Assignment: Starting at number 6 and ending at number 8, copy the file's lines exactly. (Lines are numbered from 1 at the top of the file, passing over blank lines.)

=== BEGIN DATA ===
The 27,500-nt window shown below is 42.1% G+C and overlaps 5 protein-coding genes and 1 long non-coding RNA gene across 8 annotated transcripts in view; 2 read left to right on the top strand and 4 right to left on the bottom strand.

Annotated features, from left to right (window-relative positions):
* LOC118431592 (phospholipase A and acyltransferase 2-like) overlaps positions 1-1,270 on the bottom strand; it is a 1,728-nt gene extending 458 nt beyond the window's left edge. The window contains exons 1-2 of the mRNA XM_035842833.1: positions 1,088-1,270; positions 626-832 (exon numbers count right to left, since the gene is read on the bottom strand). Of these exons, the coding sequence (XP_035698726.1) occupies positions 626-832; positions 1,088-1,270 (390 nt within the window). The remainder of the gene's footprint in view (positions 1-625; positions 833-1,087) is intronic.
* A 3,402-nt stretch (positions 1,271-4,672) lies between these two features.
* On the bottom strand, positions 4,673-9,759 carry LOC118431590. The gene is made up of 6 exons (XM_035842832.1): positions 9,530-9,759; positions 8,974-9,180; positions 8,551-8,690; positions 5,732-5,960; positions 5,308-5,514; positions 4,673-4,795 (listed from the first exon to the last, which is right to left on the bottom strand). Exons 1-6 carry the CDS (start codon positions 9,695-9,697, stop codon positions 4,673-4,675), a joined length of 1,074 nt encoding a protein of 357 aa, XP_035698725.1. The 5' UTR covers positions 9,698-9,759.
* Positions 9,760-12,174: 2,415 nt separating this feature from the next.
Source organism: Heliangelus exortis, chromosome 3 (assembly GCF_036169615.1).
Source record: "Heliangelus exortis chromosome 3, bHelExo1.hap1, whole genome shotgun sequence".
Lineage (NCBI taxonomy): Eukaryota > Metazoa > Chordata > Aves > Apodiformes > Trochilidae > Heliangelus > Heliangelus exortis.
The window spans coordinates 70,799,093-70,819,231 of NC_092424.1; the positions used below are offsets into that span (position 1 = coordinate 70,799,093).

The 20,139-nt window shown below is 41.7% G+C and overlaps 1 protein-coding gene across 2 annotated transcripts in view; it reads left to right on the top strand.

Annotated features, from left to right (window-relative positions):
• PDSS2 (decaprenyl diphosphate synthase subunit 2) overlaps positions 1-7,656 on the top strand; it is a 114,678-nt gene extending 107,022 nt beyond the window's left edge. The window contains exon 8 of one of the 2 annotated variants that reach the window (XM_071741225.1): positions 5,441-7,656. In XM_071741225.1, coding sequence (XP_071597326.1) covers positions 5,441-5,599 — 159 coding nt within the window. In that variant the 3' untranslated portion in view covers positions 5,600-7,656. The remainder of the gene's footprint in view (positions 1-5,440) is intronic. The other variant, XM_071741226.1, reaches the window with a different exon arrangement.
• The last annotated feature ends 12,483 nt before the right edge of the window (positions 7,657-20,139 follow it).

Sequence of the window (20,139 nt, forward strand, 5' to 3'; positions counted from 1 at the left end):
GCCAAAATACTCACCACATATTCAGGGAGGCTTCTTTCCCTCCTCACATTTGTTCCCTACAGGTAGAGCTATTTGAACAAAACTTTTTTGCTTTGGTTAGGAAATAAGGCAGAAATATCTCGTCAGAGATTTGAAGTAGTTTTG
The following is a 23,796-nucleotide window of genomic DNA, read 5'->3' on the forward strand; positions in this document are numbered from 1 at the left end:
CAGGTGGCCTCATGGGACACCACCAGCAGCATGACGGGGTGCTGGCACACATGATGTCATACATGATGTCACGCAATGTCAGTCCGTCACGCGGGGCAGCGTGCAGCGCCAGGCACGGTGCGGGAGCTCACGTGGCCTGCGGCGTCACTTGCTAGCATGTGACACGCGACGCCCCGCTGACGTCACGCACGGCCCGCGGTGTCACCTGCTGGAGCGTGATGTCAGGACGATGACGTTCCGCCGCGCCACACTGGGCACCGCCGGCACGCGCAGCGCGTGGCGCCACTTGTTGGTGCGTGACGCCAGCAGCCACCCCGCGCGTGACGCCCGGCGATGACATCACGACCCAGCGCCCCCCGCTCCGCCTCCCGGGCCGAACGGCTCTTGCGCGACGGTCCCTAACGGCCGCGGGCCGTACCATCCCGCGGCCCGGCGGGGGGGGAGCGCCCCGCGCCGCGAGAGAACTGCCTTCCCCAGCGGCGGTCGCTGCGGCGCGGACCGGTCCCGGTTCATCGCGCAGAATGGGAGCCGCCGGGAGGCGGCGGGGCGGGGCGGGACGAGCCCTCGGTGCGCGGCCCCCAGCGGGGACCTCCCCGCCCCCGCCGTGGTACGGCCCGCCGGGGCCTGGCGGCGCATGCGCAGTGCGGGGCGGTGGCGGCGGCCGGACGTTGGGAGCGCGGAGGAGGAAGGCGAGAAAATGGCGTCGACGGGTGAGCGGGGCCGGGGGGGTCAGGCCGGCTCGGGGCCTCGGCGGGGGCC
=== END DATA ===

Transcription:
* Positions 9,760-12,174: 2,415 nt separating this feature from the next.
Source organism: Heliangelus exortis, chromosome 3 (assembly GCF_036169615.1).
Source record: "Heliangelus exortis chromosome 3, bHelExo1.hap1, whole genome shotgun sequence".